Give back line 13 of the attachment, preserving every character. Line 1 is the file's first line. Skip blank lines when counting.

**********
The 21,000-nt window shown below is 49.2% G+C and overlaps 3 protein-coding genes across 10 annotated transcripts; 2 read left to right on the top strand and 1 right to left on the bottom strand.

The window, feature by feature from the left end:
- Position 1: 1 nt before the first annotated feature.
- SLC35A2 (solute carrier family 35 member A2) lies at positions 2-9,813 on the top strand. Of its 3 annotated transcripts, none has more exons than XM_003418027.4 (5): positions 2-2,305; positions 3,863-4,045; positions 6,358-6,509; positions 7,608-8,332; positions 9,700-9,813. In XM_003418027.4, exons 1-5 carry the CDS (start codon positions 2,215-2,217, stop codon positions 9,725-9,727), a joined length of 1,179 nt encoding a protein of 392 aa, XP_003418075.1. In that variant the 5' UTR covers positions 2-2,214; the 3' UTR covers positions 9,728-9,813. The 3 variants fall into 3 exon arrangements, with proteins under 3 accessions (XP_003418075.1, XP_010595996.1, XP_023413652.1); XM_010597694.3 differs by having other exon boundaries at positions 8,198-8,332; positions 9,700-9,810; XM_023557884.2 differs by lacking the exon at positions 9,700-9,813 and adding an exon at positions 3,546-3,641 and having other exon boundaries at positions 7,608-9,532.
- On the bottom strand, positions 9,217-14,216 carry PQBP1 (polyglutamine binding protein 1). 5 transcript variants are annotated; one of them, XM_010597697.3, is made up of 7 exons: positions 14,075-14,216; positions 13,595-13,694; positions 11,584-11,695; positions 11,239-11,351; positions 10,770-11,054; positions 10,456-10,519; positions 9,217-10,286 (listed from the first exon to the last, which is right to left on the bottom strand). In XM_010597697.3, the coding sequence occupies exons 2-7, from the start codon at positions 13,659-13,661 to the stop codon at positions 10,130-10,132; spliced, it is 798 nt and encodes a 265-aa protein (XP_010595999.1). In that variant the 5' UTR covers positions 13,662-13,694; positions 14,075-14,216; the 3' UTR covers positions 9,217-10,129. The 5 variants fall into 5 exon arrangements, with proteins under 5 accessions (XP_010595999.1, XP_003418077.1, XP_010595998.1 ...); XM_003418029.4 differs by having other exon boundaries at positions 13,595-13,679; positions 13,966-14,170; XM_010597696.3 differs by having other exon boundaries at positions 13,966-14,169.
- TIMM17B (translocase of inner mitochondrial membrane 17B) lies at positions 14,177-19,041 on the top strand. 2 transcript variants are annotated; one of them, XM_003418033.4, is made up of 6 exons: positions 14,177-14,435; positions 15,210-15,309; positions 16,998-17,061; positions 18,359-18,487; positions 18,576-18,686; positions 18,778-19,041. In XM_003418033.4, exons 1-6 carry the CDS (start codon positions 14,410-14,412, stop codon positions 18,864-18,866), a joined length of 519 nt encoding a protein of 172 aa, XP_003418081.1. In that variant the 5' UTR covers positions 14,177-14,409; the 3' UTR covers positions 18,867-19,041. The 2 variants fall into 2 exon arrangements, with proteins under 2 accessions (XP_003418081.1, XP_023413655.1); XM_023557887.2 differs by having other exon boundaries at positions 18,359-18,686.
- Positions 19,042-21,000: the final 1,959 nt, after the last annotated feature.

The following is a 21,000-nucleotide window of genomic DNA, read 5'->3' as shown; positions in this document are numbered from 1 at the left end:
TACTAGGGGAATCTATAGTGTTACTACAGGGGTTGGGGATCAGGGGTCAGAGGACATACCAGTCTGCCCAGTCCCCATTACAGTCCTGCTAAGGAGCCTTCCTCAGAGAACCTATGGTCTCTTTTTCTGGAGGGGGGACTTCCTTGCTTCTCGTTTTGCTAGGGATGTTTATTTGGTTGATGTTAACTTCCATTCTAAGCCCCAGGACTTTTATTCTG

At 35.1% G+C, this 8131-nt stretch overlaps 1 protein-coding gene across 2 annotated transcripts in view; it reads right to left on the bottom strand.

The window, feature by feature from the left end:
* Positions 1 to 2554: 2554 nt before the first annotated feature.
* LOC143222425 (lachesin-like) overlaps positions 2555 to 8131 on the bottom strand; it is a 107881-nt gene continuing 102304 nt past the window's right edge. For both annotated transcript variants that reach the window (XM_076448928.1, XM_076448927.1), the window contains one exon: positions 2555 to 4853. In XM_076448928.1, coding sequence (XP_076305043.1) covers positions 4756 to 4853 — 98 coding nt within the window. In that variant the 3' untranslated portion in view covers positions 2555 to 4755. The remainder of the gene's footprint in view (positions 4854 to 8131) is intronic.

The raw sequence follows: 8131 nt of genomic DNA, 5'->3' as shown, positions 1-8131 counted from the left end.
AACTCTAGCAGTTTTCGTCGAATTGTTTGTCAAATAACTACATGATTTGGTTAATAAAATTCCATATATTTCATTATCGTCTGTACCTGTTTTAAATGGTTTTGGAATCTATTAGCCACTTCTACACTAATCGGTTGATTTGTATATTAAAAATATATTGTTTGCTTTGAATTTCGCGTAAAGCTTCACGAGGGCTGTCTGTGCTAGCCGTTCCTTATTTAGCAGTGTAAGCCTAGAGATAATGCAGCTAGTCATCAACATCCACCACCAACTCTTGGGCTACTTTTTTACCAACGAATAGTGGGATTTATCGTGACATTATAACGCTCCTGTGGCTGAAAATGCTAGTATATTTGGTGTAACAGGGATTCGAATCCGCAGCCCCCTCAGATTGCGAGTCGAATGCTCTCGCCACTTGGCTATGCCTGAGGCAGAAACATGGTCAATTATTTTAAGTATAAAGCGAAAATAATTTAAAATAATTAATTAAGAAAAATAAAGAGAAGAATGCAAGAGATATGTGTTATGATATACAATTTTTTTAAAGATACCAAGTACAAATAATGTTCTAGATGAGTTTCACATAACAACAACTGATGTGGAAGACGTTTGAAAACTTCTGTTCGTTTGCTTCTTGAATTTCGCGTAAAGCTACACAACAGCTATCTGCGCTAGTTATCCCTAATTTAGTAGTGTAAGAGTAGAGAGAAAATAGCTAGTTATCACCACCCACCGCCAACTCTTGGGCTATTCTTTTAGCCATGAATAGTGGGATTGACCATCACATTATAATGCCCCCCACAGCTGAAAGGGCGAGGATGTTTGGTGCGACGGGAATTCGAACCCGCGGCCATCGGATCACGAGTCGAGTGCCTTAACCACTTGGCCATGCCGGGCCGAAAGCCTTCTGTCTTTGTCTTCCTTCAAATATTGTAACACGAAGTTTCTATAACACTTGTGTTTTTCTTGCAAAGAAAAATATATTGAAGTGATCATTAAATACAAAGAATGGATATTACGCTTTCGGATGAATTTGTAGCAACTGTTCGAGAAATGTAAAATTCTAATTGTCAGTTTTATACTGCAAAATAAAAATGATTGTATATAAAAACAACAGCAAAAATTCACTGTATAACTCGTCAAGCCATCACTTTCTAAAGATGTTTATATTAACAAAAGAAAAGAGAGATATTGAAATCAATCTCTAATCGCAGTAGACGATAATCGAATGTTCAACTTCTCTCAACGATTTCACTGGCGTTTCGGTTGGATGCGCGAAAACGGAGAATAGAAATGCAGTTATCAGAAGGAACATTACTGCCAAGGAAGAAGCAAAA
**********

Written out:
* LOC143222425 (lachesin-like) overlaps positions 2555 to 8131 on the bottom strand; it is a 107881-nt gene continuing 102304 nt past the window's right edge. For both annotated transcript variants that reach the window (XM_076448928.1, XM_076448927.1), the window contains one exon: positions 2555 to 4853. In XM_076448928.1, coding sequence (XP_076305043.1) covers positions 4756 to 4853 — 98 coding nt within the window. In that variant the 3' untranslated portion in view covers positions 2555 to 4755. The remainder of the gene's footprint in view (positions 4854 to 8131) is intronic.